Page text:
File No. 817.812/180

The Acting Secretary of State to the Minister of Costa Rica

No. 10

Sir: The receipt is acknowledged of the Legation’s note of March 27, 1916, in which, pursuant to special instructions of your Government, you inform me that the Government of Costa Rica has brought suit against the Republic of Nicaragua before the Central American Court of Justice, on the ground that the negotiation and consummation of the Convention of August 5, 1914, between the United States and the Republic of Nicaragua, without the requisite advice and consent of Costa Rica, are construed by your Government to be in flagrant violation of the rights and sovereign integrity of Costa Rica, as stated in the protests lodged with this Department by you, under date of February 2 and 21, 1916.

You are doubtless aware that the establishment of the Central American Court at Cartago by virtue of the Convention of the Governments of Central America, signed December 20, 1907, at Washington, took place long after the agreements of Costa Rica and Nicaragua to undertake negotiations with the United States for the construction of a Nicaraguan Canal, as provided by the protocols signed December 1, 1900, by each of the interested Governments. This Government is not of the opinion that any of the Conventions entered into at Washington in 1907 between the Governments of Central America affected, or were intended to affect, the international relations between the United States and any of the Governments of Central America. It was manifestly not contemplated that the Court at Cartago, established for the settlement of difficulties between the Governments signatory to the Convention, would undertake jurisdiction of matters concerning diplomatic relations between those countries and the United States.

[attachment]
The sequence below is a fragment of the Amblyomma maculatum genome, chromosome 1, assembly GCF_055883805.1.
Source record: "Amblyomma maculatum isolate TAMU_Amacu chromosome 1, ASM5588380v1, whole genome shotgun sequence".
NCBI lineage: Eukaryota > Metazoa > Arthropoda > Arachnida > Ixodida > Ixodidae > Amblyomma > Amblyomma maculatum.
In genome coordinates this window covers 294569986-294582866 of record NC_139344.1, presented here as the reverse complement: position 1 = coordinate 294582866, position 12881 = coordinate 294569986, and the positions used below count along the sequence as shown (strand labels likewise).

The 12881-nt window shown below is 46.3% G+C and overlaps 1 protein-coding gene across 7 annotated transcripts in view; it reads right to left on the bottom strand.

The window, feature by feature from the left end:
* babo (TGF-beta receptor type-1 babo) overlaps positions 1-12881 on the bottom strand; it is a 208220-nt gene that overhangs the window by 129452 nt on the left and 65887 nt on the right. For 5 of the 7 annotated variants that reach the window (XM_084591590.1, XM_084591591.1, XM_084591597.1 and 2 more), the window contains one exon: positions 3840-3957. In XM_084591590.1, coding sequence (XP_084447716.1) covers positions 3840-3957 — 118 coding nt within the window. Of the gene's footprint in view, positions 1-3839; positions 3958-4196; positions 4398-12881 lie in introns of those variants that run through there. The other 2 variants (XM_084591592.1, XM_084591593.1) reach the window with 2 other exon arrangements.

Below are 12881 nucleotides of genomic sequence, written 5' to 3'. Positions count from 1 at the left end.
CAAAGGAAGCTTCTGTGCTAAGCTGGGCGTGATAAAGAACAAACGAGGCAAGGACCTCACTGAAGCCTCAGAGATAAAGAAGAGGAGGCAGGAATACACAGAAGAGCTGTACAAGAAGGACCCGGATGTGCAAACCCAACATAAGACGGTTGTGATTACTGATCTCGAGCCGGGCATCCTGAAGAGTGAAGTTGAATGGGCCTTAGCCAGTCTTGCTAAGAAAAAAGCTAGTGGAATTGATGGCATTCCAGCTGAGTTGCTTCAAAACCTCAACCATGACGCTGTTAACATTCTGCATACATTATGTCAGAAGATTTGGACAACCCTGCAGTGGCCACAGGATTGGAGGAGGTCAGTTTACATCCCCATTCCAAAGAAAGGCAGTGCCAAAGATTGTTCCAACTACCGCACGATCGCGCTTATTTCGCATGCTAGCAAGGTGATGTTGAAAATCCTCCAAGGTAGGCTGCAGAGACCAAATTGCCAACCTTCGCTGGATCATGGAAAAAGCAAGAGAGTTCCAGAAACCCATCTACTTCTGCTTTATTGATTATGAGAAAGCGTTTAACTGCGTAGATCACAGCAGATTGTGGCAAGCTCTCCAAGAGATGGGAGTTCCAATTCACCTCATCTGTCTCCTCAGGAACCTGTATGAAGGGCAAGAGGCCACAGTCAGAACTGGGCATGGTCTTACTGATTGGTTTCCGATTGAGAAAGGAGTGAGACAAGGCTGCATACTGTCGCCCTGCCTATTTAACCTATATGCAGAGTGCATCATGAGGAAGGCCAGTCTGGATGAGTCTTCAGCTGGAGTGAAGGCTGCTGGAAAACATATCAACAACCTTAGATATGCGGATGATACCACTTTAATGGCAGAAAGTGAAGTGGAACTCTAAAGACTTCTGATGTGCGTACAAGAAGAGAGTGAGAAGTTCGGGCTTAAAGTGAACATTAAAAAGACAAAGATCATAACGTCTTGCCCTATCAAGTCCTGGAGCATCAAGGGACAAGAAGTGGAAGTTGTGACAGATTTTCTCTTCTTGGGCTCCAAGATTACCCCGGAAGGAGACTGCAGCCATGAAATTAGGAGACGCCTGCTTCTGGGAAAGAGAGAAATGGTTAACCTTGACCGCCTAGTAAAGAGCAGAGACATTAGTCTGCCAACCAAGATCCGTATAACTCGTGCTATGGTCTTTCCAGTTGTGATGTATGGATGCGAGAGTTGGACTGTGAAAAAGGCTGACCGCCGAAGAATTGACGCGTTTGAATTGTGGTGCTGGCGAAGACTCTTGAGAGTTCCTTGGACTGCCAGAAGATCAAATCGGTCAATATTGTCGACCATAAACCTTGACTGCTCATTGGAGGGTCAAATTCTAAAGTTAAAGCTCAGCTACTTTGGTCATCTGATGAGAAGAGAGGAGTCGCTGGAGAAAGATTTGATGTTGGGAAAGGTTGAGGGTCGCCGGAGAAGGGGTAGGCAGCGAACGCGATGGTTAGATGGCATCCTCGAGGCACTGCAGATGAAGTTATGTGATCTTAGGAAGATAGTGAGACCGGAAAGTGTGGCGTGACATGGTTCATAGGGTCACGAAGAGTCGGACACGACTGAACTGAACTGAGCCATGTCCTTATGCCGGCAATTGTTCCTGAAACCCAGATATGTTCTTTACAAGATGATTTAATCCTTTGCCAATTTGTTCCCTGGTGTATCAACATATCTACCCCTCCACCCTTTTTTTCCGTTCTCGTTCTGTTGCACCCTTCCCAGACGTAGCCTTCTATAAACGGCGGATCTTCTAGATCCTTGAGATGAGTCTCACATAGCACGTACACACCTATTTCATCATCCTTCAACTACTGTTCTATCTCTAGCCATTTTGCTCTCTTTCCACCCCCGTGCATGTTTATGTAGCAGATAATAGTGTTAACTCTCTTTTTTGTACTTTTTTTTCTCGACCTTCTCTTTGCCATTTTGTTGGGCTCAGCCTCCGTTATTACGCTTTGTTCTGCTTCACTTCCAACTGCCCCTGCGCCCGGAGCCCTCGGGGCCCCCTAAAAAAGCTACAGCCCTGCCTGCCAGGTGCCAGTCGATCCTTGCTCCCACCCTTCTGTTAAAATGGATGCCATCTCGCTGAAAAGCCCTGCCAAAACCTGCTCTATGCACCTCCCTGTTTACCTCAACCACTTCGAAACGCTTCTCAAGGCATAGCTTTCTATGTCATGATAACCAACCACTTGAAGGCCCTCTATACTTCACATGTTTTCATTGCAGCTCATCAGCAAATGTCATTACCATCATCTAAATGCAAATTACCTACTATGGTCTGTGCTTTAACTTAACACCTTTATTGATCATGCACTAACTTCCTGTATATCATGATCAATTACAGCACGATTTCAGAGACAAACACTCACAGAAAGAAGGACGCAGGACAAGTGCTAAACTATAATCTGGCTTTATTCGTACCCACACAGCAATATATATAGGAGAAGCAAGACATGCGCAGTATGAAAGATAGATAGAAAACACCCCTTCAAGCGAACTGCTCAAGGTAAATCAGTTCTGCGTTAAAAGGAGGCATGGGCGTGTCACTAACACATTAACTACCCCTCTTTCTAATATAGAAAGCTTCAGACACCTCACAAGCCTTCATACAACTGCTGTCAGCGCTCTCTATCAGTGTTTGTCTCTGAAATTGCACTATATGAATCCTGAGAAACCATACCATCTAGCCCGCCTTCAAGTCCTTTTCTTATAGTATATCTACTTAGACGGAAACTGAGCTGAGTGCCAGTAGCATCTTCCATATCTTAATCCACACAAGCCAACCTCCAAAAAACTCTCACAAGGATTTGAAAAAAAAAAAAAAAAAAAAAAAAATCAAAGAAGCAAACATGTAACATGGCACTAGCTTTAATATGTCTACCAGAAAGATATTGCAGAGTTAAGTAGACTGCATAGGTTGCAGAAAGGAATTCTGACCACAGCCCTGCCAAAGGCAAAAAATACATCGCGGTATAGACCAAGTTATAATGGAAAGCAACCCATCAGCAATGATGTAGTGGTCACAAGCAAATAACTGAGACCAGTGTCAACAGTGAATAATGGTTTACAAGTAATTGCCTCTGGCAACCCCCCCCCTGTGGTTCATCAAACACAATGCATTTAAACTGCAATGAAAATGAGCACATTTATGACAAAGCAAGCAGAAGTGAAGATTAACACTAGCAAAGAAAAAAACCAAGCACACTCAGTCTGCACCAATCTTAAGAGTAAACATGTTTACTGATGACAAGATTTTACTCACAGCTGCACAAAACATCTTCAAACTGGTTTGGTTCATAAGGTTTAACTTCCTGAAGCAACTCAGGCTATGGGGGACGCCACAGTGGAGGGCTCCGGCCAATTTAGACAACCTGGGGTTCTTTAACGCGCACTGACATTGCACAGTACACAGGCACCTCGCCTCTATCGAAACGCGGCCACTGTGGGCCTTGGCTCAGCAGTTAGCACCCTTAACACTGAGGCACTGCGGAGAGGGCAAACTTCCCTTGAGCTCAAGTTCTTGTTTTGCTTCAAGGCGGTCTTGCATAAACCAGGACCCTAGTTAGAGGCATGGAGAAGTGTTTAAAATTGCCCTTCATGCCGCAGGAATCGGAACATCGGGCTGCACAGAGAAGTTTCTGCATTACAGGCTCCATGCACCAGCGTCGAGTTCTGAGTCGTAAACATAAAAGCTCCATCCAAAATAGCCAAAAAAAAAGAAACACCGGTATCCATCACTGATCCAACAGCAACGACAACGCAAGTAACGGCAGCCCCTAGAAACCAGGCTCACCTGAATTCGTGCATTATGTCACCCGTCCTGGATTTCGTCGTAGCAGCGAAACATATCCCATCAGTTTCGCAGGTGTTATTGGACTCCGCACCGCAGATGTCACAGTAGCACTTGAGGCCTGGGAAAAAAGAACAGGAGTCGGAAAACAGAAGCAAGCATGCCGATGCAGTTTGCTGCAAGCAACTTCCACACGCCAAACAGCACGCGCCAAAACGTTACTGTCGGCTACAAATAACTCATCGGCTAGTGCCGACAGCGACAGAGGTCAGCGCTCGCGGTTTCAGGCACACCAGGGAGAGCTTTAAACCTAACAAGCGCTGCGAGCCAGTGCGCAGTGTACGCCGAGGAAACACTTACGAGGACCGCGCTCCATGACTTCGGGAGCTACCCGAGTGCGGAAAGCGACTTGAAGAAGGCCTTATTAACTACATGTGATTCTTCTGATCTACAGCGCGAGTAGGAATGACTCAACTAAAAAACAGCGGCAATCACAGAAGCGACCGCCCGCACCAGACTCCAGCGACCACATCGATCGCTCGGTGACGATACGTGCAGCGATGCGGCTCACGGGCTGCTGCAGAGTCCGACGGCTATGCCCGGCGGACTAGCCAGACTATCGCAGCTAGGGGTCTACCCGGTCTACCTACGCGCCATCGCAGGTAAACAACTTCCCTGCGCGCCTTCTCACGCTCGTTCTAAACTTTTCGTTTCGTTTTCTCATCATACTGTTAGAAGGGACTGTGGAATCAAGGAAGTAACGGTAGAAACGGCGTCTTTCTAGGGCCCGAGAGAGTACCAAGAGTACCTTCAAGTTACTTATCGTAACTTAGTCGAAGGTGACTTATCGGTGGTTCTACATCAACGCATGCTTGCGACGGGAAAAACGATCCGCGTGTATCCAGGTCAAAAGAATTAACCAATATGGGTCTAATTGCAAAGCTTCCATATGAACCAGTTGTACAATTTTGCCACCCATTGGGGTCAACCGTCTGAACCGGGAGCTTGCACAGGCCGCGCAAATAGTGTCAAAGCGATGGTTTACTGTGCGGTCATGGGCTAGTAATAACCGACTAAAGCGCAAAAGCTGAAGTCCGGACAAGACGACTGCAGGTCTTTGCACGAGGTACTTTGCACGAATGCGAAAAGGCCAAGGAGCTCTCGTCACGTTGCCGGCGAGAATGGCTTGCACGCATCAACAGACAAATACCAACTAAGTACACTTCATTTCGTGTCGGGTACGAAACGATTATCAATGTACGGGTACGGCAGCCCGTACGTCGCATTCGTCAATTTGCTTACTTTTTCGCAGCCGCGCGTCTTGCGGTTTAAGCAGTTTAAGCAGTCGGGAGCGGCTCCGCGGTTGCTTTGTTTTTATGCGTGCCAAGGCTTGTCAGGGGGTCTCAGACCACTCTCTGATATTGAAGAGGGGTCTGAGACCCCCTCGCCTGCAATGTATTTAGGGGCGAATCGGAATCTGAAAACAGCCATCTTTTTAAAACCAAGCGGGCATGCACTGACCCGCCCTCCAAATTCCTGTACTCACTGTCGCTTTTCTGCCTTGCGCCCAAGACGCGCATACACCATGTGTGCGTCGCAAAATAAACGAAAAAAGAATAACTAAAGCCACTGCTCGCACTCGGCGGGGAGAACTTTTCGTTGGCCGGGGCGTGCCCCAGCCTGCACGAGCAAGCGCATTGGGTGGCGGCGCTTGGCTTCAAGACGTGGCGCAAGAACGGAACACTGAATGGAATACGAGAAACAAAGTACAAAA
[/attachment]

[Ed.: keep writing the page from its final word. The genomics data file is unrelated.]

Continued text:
Inasmuch as the declarations of this Department and the proviso adopted by the Senate of the United States affirm that no right of Costa Rica therein involved was intended to be injuriously affected by the Nicaraguan Treaty, an endeavor on the part of Costa Rica [Page 838] to interfere with Nicaragua’s freedom of action in this connection can be viewed by this Government only as indicative of an attempt to prevent Nicaragua’s fulfillment of her contractual obligations.

Accept [etc.]

Frank L. Polk